Kabul Sakhi shrine: 'Dozens dead' in New Year attack
At least 31 people have been killed and 65 wounded in a suspected suicide bomb attack near a shrine in the Afghan capital Kabul, officials say.
Initial reports suggest the bomber attacked a crowd of hundreds of people who had gathered to celebrate the start of Nowruz, the New Year festival.
Many in the crowd were minority Shia. Reports say the number killed may rise.
The Islamic State (IS) group claimed the bombing. Sectarian attacks on Shias have increased in recent years.
Many have been attributed to IS.
An interior ministry spokesman told the BBC a suicide attacker approached the Sakhi shrine on foot and detonated his explosives when identified by police.
The blast occurred outside Ali Abad hospital, close to Kabul University in the west of the city, he said.
Eyewitnesses told BBC Afghan that many young people who were dancing, singing and celebrating were among the casualties.
The shrine has been attacked before. At least 14 people were killed in October 2016 as Shia Muslims prepared for a religious day of mourning during the festival of Ashura. A bombing in 2011 killed at least 59.
One of the city's largest shrines, Sakhi is revered by many Afghan communities but especially by the Shia minority. It is a focus of New Year prayers in Kabul every year.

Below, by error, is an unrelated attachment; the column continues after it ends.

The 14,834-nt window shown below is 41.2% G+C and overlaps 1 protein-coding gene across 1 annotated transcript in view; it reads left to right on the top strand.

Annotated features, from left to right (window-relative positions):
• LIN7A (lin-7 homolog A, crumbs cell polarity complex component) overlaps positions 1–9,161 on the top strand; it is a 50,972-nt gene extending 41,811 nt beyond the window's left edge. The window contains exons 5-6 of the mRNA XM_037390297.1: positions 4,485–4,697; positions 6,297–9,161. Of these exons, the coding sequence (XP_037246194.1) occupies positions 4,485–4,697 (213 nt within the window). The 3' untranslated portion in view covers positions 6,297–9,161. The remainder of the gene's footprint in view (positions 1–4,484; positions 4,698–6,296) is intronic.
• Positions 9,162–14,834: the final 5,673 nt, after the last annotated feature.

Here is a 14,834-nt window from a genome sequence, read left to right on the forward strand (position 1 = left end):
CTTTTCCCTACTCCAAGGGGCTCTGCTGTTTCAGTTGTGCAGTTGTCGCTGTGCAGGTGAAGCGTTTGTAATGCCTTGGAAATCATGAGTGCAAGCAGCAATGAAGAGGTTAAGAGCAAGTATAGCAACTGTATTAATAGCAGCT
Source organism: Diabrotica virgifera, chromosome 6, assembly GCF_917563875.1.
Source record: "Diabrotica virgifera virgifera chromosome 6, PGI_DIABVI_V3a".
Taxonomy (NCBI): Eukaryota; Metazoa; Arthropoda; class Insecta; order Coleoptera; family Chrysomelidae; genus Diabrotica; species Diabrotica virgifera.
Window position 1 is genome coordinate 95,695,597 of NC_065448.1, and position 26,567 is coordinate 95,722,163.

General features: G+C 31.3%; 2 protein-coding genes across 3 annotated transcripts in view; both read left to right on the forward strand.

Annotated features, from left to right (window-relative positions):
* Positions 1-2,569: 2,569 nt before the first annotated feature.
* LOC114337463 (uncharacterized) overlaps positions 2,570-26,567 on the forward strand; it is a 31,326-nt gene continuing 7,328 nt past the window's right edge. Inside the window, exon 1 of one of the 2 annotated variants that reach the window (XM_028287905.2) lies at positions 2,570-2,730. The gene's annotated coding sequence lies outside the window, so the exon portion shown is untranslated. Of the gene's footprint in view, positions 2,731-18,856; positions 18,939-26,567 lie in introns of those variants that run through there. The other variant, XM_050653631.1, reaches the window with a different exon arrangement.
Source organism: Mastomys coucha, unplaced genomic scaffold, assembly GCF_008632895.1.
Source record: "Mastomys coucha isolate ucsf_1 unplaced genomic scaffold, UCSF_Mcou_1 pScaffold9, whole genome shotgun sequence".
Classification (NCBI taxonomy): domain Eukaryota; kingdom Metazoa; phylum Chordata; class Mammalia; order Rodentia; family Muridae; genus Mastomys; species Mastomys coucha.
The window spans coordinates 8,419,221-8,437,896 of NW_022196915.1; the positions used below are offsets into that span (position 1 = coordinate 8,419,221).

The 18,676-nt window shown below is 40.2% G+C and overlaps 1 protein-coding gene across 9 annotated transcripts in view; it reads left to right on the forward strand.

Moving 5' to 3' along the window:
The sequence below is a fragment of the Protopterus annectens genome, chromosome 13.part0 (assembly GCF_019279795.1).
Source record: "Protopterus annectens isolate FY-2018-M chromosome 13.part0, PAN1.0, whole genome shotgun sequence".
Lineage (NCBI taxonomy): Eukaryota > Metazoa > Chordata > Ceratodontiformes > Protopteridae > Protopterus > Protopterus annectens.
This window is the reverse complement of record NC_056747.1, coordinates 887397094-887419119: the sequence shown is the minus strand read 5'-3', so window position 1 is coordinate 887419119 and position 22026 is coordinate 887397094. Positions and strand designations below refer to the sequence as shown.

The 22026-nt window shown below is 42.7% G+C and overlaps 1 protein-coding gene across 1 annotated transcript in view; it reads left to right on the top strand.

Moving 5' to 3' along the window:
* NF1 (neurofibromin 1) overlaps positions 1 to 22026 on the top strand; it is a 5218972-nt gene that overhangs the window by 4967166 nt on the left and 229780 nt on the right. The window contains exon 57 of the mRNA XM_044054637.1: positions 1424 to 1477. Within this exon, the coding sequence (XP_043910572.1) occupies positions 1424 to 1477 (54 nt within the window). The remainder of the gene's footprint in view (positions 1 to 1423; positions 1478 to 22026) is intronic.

Shia Muslims make up about 15% of Afghanistan's population, and many of them come from the Hazara ethnic group.
- Afghan Nowruz under a shadow of fear
- Kabul's uncertain New Year
- Taliban threaten 70% of Afghanistan, BBC finds
- Can Afghan military turn the tide?
Scores of people were killed in a wave of Taliban and IS attacks on Kabul in January, underlining the city's fragile security.
One attack, claimed by the Taliban, was the deadliest for months. An ambulance packed with explosives killed more than 100 people in the Chicken Street shopping area.
Both the Taliban and IS seem to be focusing their energies on carrying out attacks in Kabul, correspondents say.
US and Afghan officials say this is in response to air strikes and other security operations which have pushed the militants back in some areas.
But it's also possible the militants see attacks on the capital as a more effective way of undermining confidence in the government than trying to capture and retain territory in rural areas.
How strong are the militants?
The Taliban control large swathes of Afghanistan - and IS militants hold sway in a much smaller number of districts.
However, both groups have demonstrated their ability to hit targets across the country.
They have often come into conflict with each other, too.